I'm very sorry to hear about your situation. It sounds like you have had a very very troubled relationship with this man. There is no doubt about it, you are the victim of emotional abuse and manipulation.
That being said, whether you have what is called a legal cause of action against this man is a different question. Sometimes the law does not cover acts that may be immoral or psychologically cause damage when they do not reach a certain level of criminal moral turpitude of or unreasonably harmfulness. The law draws that line at a very straightforward manner. When a person inflicts emotional harm on another, that person is only liable for the economic harm and pain and suffering caused by the emotional harm if the action was done either in breach of a duty or in connection with a crime.
The fact pattern you have presented potentially triggers three different causes of action: 1) Fraud, 2) Negligent Infliction of Emotional Distress, and 3) Intentional Infliction of Emotional Distress.
To prove a fraud one must show:
(1) that the defendant made a falserepresentation
to the plaintiff, (2) that its
falsity was either known to the defendant or
that the representation was made with
reckless indifference as to its truth, (3)
that the misrepresentation was made for the
purpose of defrauding the plaintiff, (4) that
the plaintiff relied on the misrepresentation
and had the right to rely on it, and (5) that
the plaintiff suffered compensable injury
resulting from the misrepresentation.
Negligent Infliction of Emotional Harm is not a cause of action recognized by the Maryland courts.
Intentional Infliction of Emotional Distress is very difficult to establish under Maryland personal injury
In order to prove a prima facie
case of IIED in Maryland, the Plaintiff must show:
1. That the conduct was intentional or reckless;
2. The conduct is extreme and outrageous;
3. There is a causal connection between the wrongful conduct and the emotional distress;
4. The emotional distress is severe.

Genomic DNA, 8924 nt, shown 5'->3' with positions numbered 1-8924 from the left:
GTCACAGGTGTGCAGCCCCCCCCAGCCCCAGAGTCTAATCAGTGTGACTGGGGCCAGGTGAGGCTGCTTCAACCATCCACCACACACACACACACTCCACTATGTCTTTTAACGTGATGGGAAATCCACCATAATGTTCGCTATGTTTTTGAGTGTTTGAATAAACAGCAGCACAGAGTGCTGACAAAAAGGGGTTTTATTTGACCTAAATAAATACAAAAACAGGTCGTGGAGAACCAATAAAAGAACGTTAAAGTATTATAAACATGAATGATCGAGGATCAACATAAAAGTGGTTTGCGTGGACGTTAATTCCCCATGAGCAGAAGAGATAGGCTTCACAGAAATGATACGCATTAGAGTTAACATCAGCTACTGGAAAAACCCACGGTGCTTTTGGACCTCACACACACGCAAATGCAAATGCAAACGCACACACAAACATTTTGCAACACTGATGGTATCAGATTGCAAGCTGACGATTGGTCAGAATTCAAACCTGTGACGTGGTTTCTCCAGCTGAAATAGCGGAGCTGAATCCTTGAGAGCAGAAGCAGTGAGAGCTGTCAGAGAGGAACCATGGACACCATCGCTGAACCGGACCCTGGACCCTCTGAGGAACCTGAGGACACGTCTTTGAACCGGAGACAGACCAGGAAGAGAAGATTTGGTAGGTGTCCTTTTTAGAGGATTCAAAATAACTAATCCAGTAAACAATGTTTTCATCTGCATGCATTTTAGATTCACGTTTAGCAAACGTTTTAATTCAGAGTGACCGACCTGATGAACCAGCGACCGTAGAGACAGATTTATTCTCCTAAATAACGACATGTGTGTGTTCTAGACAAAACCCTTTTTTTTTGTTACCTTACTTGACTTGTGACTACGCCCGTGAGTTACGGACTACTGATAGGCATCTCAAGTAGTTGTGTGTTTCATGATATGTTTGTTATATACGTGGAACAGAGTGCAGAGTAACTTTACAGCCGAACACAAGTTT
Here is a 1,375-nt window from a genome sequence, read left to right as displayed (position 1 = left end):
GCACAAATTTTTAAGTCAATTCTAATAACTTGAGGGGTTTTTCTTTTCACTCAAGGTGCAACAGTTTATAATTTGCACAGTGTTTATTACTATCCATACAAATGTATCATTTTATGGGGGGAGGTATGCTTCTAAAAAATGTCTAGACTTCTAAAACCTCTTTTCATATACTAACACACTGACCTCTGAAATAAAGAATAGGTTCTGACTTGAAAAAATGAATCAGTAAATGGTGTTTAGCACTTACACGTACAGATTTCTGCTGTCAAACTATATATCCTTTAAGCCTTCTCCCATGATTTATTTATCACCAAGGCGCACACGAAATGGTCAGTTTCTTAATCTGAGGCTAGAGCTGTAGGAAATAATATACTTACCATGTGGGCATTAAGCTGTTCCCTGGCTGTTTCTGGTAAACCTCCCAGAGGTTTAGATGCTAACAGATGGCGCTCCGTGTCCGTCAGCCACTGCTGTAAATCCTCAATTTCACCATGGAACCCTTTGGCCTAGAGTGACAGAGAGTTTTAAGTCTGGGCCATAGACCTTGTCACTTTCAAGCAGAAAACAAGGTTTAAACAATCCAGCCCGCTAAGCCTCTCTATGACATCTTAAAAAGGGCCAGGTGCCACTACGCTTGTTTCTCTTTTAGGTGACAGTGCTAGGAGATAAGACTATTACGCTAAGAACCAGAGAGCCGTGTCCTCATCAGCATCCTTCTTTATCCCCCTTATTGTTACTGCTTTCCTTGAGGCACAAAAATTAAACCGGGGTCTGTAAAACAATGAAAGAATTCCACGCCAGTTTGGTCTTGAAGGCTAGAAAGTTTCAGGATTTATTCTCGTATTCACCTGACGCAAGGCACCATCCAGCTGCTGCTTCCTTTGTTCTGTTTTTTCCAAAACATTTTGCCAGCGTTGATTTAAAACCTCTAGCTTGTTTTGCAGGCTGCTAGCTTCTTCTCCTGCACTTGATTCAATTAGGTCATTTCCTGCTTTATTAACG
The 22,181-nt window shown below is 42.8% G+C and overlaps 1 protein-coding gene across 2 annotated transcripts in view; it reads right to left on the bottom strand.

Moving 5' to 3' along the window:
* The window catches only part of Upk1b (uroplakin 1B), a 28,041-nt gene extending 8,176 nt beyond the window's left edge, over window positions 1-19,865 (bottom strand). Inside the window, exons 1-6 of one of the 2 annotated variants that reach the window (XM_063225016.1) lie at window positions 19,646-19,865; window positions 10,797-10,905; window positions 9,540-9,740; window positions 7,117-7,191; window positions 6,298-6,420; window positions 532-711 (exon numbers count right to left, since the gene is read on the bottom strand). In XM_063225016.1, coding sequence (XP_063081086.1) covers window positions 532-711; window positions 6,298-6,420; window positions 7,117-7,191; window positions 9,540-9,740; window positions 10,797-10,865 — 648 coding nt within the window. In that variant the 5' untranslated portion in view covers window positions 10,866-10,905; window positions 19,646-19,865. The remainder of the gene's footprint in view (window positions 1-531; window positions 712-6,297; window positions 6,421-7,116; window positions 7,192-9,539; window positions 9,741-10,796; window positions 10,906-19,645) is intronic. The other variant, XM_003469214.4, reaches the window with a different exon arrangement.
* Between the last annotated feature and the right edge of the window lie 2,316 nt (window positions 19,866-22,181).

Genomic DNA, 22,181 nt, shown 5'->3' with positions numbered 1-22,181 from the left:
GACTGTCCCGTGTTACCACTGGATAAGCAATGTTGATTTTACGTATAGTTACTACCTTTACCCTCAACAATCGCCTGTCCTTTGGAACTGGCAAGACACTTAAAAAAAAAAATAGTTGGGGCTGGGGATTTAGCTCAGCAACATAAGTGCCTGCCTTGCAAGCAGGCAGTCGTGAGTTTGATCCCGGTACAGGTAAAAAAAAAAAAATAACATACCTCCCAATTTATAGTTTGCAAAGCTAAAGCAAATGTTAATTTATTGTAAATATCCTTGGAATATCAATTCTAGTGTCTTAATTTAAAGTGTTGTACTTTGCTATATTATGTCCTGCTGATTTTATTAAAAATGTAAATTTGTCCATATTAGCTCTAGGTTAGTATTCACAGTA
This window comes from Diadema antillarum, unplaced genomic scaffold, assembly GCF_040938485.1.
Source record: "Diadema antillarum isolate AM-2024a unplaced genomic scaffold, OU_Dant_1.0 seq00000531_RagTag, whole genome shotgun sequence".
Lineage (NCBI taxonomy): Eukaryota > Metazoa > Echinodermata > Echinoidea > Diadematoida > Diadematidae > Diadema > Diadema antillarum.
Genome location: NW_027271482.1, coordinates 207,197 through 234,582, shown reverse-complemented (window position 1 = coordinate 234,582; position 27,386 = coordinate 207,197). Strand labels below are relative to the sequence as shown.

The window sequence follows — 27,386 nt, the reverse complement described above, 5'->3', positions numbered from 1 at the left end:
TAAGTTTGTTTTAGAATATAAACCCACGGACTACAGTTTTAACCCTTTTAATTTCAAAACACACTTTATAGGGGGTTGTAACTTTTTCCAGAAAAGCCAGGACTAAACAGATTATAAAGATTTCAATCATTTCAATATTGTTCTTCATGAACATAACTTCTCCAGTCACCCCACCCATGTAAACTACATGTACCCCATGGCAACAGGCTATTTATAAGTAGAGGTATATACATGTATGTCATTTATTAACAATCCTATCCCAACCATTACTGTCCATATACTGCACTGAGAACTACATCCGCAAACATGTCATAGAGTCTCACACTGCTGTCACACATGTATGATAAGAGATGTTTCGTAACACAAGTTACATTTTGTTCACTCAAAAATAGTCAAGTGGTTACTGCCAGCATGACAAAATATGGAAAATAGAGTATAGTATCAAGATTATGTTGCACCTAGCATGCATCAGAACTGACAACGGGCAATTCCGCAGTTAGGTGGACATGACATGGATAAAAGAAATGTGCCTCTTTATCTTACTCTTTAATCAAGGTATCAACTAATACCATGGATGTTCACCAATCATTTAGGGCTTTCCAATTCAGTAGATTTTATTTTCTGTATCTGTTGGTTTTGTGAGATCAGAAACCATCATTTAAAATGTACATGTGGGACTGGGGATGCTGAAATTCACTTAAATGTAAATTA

To meet the fourth element, the emotional distress must be “severely disabling,” such that “no reasonable man could be expected to endure it.” Being “upset” and “embarrassed” is not sufficient to show severe emotional distress. Evidence that the Plaintiff could continue with his normal life activities or that he did not seek professional treatment can show that the distress is not “severe.”
In Green v. Shoemaker, the Maryland Court of Appeals determined that a plaintiff cannot recover for emotional distress unless a “physical injury” results from the tort
. Later, the court expanded a “physical injury” to include injuries “manifested by an external condition or by symptoms clearly indicative of a resultant pathological, physiological, or mental state.” The physical injury can be proven through evidence of an “external condition or by symptoms of a pathological or physiological state.” Also, it can be proven through evidence that indicates a “mental state.” However, medical testimony
is not required in order to show mental distress.
Under Fraud as well, for emotional distress to qualify as a compensable injury, there must be a physical manifestation as a result. You probably will have issues showing that the emotional distress was at the compensable level. I say this not to down play your feelings, but to give you an understanding of what kind of challenge this type of claim presents to you.
You might also have a difficult time proving that his behavior, while wrong, was not extreme and outrageous. People have affairs and cheat on their spouses and lie to each other about it. While it is wrong, I have not found any case which would support this as the type of behavior that is applicable under these causes of action.
Again, I hope you understand that I am not making light of your feelings and do believe that this man did not do right by you. However, based on these facts, you do not have a legal claim against him.
Please let me know if you have further questions, need more explanation, or have other facts which should be considered.